I understand that it is easier said than done, believe me, I’ve been there. But to feel better we need to think better. Better thinking leads to powerful actions. Negative thoughts, create negative emotions which make us feel debilitated, paralyzed. Positive thoughts, however, create positive emotions that motivate us to keep moving. It’s empowering.

How we choose to feel is totally up to us. So let’s do it with intention and purpose, separating facts from thoughts and aligning our emotions with how we want to feel.

 

3.  To control or not to control

 

There are many circumstances in life that we cannot control: other people’s actions, thoughts, feelings, beliefs; health, diseases; government actions; the economy; mother nature. And there are many things we can control: our thoughts, our feelings, our actions, reactions, responses; where we put our attention and energy toward, how we show up.

When we give up control of the things we cannot control and start being more intentional and positive with what we can control, we achieve calm. Because we stop wasting time and start living with intention and purpose.

We are always producing something, even when we are doing nothing were are still producing. 

Being intentional means choosing, on your own, to do or not to do something. For instance, during this shelter in place, you may decide, intentionally, to rest, to take naps, to watch Netflix, to work out, to read, to be active, to be productive, etc. The decision is yours. There is no reason to shame and nobody has nothing to do with it. It’s your business, no one else’s.

On the other hand, you extend the same courtesy to others. No blaming and no shaming. Let people do their thing, and you do yours. This way you will achieve calm even when things are kinda crazy because you know you can control your thoughts and feelings and you can decide on your actions and outcome.

When we relinquish control of what we can’t control and become more intentional with what we can control, we achieve calm. 

 

4.  Gratitude and Mindfulness

 

In moments of crisis, we need to make sure that we are making the best decisions possible. Gratitude and mindfulness can help us do that!

Gratitude brings the brain, the heart, the nervous system, and our hormonal system together. Mindfulness practice changes the brain structure, benefits bodily functions allowing us to grow what we practice. To be grateful one has to be present at the moment to affirm, acknowledge, and savor the goods in life. Gratitude and mindfulness are always together.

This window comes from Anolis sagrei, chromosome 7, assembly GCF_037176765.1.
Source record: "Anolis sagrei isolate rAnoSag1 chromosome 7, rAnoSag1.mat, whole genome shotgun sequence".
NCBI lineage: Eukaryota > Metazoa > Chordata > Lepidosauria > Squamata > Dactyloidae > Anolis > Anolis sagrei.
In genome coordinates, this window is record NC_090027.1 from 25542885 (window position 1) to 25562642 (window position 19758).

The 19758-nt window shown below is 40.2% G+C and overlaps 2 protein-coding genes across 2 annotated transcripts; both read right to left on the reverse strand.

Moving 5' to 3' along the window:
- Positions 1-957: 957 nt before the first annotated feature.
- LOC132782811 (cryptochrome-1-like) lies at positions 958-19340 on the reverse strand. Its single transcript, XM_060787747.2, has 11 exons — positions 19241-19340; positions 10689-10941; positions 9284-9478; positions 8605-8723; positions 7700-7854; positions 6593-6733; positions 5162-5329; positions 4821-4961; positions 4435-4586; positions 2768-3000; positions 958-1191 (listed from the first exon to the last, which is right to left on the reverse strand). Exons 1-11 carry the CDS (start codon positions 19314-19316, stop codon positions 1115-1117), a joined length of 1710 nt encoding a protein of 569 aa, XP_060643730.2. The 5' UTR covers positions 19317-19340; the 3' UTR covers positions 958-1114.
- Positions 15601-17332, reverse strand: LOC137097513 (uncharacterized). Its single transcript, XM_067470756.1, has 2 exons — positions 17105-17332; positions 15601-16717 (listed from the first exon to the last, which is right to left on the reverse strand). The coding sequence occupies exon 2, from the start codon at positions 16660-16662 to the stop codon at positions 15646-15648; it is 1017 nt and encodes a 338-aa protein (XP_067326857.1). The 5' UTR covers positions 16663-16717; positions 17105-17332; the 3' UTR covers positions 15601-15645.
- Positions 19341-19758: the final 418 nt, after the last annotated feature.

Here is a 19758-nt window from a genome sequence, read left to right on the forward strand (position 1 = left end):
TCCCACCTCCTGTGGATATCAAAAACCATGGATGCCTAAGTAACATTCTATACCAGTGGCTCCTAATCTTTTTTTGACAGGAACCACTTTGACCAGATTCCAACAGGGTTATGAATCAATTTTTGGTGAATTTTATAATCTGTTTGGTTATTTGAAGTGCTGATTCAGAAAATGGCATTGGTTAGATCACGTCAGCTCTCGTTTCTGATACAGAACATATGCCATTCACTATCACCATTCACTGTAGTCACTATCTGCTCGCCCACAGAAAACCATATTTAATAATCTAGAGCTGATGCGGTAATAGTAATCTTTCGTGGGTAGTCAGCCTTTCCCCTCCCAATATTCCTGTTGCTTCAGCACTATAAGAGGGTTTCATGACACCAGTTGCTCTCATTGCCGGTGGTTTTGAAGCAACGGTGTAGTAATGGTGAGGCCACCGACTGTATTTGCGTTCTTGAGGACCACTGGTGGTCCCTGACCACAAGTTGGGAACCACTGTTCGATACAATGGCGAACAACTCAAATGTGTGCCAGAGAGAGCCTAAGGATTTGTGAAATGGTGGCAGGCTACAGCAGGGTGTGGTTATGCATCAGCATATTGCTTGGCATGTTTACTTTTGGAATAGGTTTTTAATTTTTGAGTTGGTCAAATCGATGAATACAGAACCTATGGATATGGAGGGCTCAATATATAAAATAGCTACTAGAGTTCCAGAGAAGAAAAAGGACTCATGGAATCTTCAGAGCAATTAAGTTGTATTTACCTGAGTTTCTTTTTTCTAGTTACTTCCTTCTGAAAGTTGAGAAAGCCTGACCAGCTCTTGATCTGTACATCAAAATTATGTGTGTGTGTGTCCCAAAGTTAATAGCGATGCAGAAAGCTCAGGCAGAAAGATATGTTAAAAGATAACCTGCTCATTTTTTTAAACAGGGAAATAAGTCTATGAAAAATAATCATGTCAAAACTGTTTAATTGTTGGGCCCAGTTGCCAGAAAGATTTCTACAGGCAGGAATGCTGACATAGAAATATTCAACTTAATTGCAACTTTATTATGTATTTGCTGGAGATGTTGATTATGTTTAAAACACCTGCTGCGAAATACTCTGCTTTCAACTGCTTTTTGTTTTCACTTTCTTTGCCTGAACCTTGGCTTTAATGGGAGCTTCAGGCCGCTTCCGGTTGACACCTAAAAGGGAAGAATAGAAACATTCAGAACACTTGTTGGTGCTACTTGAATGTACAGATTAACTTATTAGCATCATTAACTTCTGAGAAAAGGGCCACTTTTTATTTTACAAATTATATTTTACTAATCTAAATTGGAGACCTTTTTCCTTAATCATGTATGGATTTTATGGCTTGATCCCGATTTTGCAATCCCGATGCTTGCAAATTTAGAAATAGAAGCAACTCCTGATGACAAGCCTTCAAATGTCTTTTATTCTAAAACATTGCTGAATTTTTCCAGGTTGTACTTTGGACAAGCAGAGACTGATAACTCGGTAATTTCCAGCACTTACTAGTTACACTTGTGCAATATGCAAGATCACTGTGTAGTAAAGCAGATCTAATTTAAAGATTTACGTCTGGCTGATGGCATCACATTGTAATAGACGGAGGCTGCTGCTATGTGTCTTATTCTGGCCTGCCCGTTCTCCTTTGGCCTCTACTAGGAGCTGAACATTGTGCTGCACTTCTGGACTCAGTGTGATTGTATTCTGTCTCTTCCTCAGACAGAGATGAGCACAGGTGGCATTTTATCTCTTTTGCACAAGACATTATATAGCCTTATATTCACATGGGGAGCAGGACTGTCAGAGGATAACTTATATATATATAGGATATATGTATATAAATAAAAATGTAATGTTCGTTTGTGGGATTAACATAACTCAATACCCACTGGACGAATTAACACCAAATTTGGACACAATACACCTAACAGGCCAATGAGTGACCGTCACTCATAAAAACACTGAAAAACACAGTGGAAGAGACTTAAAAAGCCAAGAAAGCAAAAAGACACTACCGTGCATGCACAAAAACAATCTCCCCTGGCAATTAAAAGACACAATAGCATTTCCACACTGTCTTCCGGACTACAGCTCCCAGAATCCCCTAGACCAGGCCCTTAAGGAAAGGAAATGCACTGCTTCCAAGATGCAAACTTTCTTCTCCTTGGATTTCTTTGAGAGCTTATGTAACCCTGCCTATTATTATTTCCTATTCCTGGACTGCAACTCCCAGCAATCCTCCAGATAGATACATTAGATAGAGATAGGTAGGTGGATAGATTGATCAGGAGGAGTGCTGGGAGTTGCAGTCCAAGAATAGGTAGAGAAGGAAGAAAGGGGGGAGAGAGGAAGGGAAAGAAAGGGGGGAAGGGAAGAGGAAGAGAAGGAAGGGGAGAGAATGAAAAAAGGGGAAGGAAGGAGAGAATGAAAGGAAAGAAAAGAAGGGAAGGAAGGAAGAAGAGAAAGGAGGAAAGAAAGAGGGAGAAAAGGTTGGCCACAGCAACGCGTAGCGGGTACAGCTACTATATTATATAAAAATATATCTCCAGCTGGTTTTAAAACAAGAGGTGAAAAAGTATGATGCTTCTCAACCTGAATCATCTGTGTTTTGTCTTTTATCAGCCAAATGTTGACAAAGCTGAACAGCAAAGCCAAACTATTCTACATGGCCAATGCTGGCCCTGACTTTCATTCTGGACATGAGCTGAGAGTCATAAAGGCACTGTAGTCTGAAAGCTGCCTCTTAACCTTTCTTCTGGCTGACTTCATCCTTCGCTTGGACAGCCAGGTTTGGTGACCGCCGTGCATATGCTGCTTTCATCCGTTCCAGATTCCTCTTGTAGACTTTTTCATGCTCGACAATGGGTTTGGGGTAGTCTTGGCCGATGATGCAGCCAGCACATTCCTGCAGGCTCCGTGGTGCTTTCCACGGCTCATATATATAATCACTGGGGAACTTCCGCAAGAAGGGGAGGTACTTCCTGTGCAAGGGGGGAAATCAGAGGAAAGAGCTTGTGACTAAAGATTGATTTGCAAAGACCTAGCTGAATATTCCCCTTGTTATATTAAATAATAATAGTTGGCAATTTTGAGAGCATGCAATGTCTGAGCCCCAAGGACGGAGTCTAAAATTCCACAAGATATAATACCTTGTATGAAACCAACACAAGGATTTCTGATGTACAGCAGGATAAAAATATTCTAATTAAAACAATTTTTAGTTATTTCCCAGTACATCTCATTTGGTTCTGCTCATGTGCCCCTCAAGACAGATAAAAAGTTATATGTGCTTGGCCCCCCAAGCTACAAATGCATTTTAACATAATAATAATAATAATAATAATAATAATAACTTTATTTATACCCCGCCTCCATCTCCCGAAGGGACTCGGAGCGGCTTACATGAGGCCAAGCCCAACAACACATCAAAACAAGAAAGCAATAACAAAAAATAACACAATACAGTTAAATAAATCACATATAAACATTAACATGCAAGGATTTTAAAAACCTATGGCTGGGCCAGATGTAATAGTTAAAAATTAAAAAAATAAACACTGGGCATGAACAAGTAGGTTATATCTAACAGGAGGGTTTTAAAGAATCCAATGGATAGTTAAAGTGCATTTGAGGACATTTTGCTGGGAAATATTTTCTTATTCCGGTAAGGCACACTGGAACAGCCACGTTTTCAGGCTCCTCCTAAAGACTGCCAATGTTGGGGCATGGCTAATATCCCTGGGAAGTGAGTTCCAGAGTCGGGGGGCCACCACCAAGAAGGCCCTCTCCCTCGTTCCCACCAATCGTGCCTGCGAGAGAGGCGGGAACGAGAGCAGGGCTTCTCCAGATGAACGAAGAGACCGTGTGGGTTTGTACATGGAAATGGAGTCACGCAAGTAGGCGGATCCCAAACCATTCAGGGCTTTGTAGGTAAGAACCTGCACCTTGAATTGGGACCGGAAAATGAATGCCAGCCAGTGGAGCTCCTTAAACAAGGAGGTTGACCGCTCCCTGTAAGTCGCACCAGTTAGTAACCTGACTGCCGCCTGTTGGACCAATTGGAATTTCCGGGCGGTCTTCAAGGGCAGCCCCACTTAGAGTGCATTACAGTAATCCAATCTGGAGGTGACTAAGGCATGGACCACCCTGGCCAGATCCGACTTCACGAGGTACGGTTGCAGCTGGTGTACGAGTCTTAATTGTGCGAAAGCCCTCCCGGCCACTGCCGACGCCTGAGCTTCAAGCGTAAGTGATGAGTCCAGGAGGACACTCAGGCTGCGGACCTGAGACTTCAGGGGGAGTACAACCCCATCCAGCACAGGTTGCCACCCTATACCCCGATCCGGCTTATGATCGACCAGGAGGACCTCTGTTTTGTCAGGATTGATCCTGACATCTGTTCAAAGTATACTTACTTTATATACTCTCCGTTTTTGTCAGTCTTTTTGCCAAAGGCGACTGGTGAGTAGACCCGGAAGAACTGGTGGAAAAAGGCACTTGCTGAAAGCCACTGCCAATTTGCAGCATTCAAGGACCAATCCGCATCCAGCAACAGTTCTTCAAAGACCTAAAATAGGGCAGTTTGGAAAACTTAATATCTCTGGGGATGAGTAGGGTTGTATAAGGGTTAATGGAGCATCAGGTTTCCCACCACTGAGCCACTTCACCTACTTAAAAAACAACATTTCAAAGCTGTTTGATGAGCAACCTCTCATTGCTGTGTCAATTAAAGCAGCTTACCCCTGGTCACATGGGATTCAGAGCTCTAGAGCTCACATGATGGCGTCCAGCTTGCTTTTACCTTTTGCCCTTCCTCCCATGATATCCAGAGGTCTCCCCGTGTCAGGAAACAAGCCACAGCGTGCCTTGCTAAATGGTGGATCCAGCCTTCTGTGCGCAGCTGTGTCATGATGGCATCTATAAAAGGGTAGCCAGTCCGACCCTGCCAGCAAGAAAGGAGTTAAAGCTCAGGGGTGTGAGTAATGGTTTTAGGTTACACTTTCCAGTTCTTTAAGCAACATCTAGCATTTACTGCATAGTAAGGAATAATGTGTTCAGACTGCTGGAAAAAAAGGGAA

The first step to calm down is to take slow, deep breaths. Breathing helps reduce stress and anxiety, calm our nervous system and helps us stay present.

As we find ourselves calmer, we can, with attention and intention, absorb what is happening around us. Take a moment to look round and see what’s happening. Listen to what’s happening. Smell, taste, and sense what’s happening. It’s life happening to you. I call it Mindful Minute“.

In a quest to cultivate more positivity, we can ask ourselves questions. Asking questions helps us stay present, look for different perspectives, look for positives, and find solutions that are workable for us. Questions keep the brain engaged and our actions intentional. Some examples of intentional questions:

 

  • “What’s happening exactly?”
  • “What am I thinking?”
  • “What am I feeling?”
  • “What is working?”
  • “How is this benefiting me?”
  • “How can I make this easier?”
  • “How can I use my time well?”
  • “What am I learning from this?”
  • “What else could this be?”
  • “What am I grateful for today?”

When we stop, breathe, ask and listen, we will find answers.

I healthy dose of stress in life can be motivating, from time to time. However, prolonged stress can quickly turn into chaos, draining our energy, leaving us exhausted. A calm state of mind can help us live a healthier life, no matter what comes our way.

As we slowly adjust to the new normal, let’s listen to our thoughts, understand how we feel the way we do, control only what we can and try to see and accept different perspectives. As we do that for ourselves, we extend the same courtesy to everybody else. We are in this together, I know you’ve read this a lot lately, but is true. We are in this together! Stay safe, stay healthy and until next time.

 

With love and gratitude,

Miriam